The Montreal Canadiens have been steadily improving since making the playoffs in 2016-2017. That may be small comfort considering the fact that they haven’t made it in the last two seasons, but the Habs did finish last season with 96 points – a fair shade above the 71 points they achieved in a lacklustre 2017-2018.
Montreal is relatively confident in their squad, which is why the off-season hasn’t been peppered with rebuilding moves or heavy restructuring. General manager Marc Bergevin did “try” to land restricted free agent Sebastian Aho with an offer sheet that seemed less like an actual attempt and more like a move to rattle the cage.
Don’t get me wrong, the Habs would’ve liked Aho as a top line centre. As it is, that’s the part for Jesperi Kotkaniemi. The 19-year-old was a rookie last season and put together a 34-point campaign. Kotkaniemi isn’t the world’s most efficient shooter and he’s probably not going to lead the team in scoring just yet, but he’s part of a group of young pivots worth noticing in Montreal.
There are issues. The power play has to be near the top of the list, with the Canadiens finishing 30th overall – just a hair ahead of the Nashville Predators. Defencemen Shea Weber and Jeff Petry, both right-shot blueliners, produced eight of the club’s 31 power play goals last season. They’ll need more production from the rest of the group.
Montreal scored 249 goals in 2018-2019, sticking them basically in the middle of the pack of the Eastern Conference. They scored four more goals than the Carolina Hurricanes but nine fewer than the Columbus Blue Jackets, the club they were chasing for that last wild card spot. They had three players with over 25 goals, including Tomas Tatar, Max Domi and Brendan Gallagher.
Gallagher led the team with 33 goals. The right-winger had a career-high 302 shots on goal, sixth in the NHL last season, and he averaged one and a half hits per game. He didn’t produce much on the power play, but nobody really did. He had just seven power play points, 10 fewer than the previous season.
Domi popped up for a breakout season last year, scoring 28 goals and adding 44 assists. The 24-year-old seemed to enjoy his first season in Montreal and, after three seasons in Arizona, seems to be finding his groove. He was a plus-20 player with the Habs after three straight years of being a minus player, plus he broke the bank with 203 shots on goal.
It’s tempting to look at Tatar’s totals last season as an anomaly, but the 28-year-old’s been down this road before. After a second-rate turn with the Vegas Golden Knights, Montreal acquired Tatar as part of the Max Pacioretty deal and expected an afterthought. But Tatar finished with 25 goals, returning to the top form he displayed a few years back in Detroit.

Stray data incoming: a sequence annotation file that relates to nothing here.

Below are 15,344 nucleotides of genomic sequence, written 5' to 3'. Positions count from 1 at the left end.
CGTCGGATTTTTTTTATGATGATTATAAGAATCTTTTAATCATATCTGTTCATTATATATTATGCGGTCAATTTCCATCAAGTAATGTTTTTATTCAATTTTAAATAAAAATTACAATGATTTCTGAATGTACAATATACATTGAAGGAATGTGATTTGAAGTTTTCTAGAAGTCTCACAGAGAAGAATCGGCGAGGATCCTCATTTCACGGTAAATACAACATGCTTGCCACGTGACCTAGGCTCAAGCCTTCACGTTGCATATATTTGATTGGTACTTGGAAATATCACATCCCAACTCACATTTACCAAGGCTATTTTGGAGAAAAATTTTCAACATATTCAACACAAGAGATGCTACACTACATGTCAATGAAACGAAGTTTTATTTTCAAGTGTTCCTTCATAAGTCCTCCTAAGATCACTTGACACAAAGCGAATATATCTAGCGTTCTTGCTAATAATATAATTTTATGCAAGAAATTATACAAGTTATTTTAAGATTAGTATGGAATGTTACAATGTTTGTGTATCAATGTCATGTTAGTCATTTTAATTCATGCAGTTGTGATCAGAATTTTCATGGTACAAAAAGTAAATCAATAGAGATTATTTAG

Montreal was pretty tight last season, allowing just 236 goals against. They were the most defensively strong of all non-playoff teams in the Eastern Conference. Even the Pittsburgh Penguins, Washington Capitals and Toronto Maple Leafs allowed more goals.
Shea Weber missed 24 games last year, but he still produced 14 goals and averaged out 2.2 hits per game. His defensive presence makes him a menace to take on in either end and his veteran prowess is tough to beat. Weber looks to be paired with Victor Mete, a left-hand shot that should diversify the breakout for the Habs.
Petry, another right-hand shot, creates a lethal one-two punch for Montreal on the power play. It’s likely he’ll be paired with either newcomer Ben Chiarot or Brett Kulak. Chiarot arrives from the Winnipeg Jets, where he spent most of his time skating with Dustin Byfuglien. He had 20 points last season and is a big, physical player.
Any team that boasts Carey Price as their netminder is going to be formidable, of course. Price was again great last season. He finished tied for fifth in wins with 35. He was fourth in save percentage among goalies to play at least 50 games and he picked up four shutouts. He had a 2.49 goals against average and was backed up by Anttii Niemi, who’s set to play in Finland with Jokerit this season.
Price will be backed up by Keith Kinkaid. The Canadiens signed the 30-year-old to a one-year deal on July 1. Kinkaid played well enough with the New Jersey Devils last season and was traded to the Columbus Blue Jackets in February, where he didn’t play a single game.
The Canadiens have the pieces in place to be a young, surprising Eastern Conference team. Can they win it all? Probably not this year, but the prospect pool is strong and the Habs have veteran pieces in place. That means they can teach (and learn) some valuable lessons along the way, which should position Montreal for an extensive period of franchise prosperity.
Photo credit: NHL.com